I can confirm for Mr. West that George Bush does not like Native Americans either. No group is more disenfranchised in 21st Century America than its Native sons and daughters. Many Native Americans are still being forced through a peculiar systematic apartheid onto reservations with limited or no economic opportunity. We have to prove our bloodlines for a number of generations in order to be classed ‘officially’ as Native American for scant benefits due us and our tribe from government sources. Paper is power – and that power is inextricably linked to the almighty Dollar. Without the requisite paper trail that brings with it tribal recognition, even one’s own people may not acknowledge you.

Walk down the streets of ordinary neighbourhoods in the West and the schism between Black, White, Asian and Others is often laid bare. After each conflict that lays bare the illusion of a fully integrated society, some government officials or segments of the media seem to take delight in revealing that even when living side by side, the races of the melting pot may not integrate in a meaningful way. Britain’s chairman of its Commission for Racial Equality, Trevor Philips, caused yet another controversy by insisting that a form of ‘passive apartheid’ exists in the British countryside. Philips said that the British countryside is seen as a ‘no-go area’ for ethnic minorities who ‘may have an exaggerated fear of hostility’. It was reported that ewer than one in a hundred people are from ethnic minorities in the countryside, compared with a national average of one in 12. However, even in biggest and supposedly most welcoming of all the declared urban melting pots, New York City, there are neighbourhoods where one is simply not ‘allowed’ to take up residence let alone walk in or take a taxi to depending on race. There have always been reports over the years of virulent racism especially amongst real estate agents – who have no compunction about steering ethnic minorities to poorer areas – that is of course unless you are Oprah Winfrey.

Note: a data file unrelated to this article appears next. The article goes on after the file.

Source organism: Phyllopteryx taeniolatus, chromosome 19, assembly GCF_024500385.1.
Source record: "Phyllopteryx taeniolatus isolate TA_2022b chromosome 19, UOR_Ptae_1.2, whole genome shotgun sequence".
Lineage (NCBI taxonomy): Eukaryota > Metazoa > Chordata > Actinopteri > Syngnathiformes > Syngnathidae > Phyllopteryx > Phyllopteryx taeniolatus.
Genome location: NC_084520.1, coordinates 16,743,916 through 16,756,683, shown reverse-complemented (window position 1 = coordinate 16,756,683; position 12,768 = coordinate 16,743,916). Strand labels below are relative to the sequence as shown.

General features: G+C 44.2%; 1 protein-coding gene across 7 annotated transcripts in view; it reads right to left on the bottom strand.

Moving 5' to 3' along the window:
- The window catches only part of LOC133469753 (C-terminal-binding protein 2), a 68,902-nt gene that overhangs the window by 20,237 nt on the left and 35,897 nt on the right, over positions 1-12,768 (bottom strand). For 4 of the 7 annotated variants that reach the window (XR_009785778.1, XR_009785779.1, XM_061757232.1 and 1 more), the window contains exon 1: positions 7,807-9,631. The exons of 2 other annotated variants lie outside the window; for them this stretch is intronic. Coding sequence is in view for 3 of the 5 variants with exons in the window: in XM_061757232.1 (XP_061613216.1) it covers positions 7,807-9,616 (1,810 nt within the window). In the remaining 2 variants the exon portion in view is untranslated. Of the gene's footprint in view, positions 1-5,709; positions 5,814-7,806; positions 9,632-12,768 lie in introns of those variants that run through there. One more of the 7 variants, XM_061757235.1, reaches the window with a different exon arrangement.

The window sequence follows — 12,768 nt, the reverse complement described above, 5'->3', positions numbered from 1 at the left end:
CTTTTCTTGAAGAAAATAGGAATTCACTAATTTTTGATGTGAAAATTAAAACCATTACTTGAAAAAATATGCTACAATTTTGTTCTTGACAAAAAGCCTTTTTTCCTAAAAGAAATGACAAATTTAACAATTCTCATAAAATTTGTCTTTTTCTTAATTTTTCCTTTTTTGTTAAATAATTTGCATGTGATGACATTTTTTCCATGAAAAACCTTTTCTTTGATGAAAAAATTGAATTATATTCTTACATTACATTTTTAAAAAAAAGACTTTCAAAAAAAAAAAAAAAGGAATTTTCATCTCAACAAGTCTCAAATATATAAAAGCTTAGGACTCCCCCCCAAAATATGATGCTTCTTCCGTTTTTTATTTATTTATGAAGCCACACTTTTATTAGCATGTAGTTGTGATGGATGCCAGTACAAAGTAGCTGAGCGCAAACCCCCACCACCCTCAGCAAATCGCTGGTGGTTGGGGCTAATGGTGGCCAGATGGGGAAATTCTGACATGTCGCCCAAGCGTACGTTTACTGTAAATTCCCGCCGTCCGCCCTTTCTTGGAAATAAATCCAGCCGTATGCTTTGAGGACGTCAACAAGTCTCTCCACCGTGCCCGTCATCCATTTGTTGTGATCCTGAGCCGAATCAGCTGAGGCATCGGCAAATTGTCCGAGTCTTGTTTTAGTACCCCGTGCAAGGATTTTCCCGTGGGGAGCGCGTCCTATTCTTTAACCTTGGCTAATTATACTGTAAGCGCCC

Taking the drastic step of leaving one’s home for that bright and shiny opportunity has risks to be certain regardless of circumstances. It is most unfortunate that sometimes the cost can be high as recent events have shown us. The grass can be greener depending on ones circumstances and for many it is after many years with their sleeves rolled up.

But times are changing yet again. Now even the most fortunate of economic migrants with valued skills may find it tough to achieve their melting pot dreams. Some EU countries are proposing that migrants have now only be allowed a limited stay in their chosen country without the right to settle after a specified period of time, often just a few years. America has tightened its Green Card programme and acquiring a Visa just to travel there for a holiday is more difficult than ever in the aftermath of 9/11.

For Africans and of others of colour determined to scale the often Olympian heights in going for the gold that is Western opportunity, the quest is getting that much harder.

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5 thoughts on “Boulevards of Broken Dreams

  1. Pingback: Dear @Mulborough #ukriots #benefits | The Creative Crip

  2. This is quite shocking reading for me. What’s worse is that I shouldn’t be surprised because everything that you talk about here is visible and obvious, if only I stopped to think about it.

    • Many thanks for reading and considering what I had to say… unfortunately these are truths a lot of people don’t seem to want to hear at all… 😦

  3. Hi Lisa – a very moving and compelling critique. The myth of opportunity, hard work and reward. As so clearly shown re: Oprah Winfrey’s treatment. The colour of her skin, the first and ONLY thing snooty Parisien shop keepers judged her on. For white, working class, it’s a deeply ingrained sense of always being of a lower value, remorselessly driven home. Black, 3rd generation working class it’s that sense of lower value + racism.

    The wider collision between those migrating to a better life and the reality of discovering that you are, after all, just factory fodder or doomed to labour for little reward and by dint of the colour of your skin or your nationality (e.g. Irish) you are always going to be stigmatised. Many fail to see that at the heart of all ‘Western developed’ nations is the underclass necessary for the existence and sustenance of wealth and power. A parallel third world underclass revealed only in times of traumatic events – such as Hurricane Katrina. The failure to act and the complete abandonment of poor New Orleans Blacks & Whites was an experiment to see how far the Govt. could take it. Seems like they chose to deliberately sit back and do nothing, a mixture of disdain and hatred of the poor evident from Bush Jnr’s inaction. If it has taught us anything, we always thought they were heartless bastards, but we never saw quite how heartless they were prepared to be. They simply did not care and worse still, they relished that. And that’s when they brought in the Army.

    Against this backdrop, the cultural neo-liberal narrative is dominated by the myth that ‘anything is possible’. If you work hard enough, you can win through, you can ‘overcome anything’, so long as you don’t rock the boat or make any uncomfortable challenges and you buy into the myth, even as it disenfranchises, brutalises and humiliates untold numbers of your fellow citizens.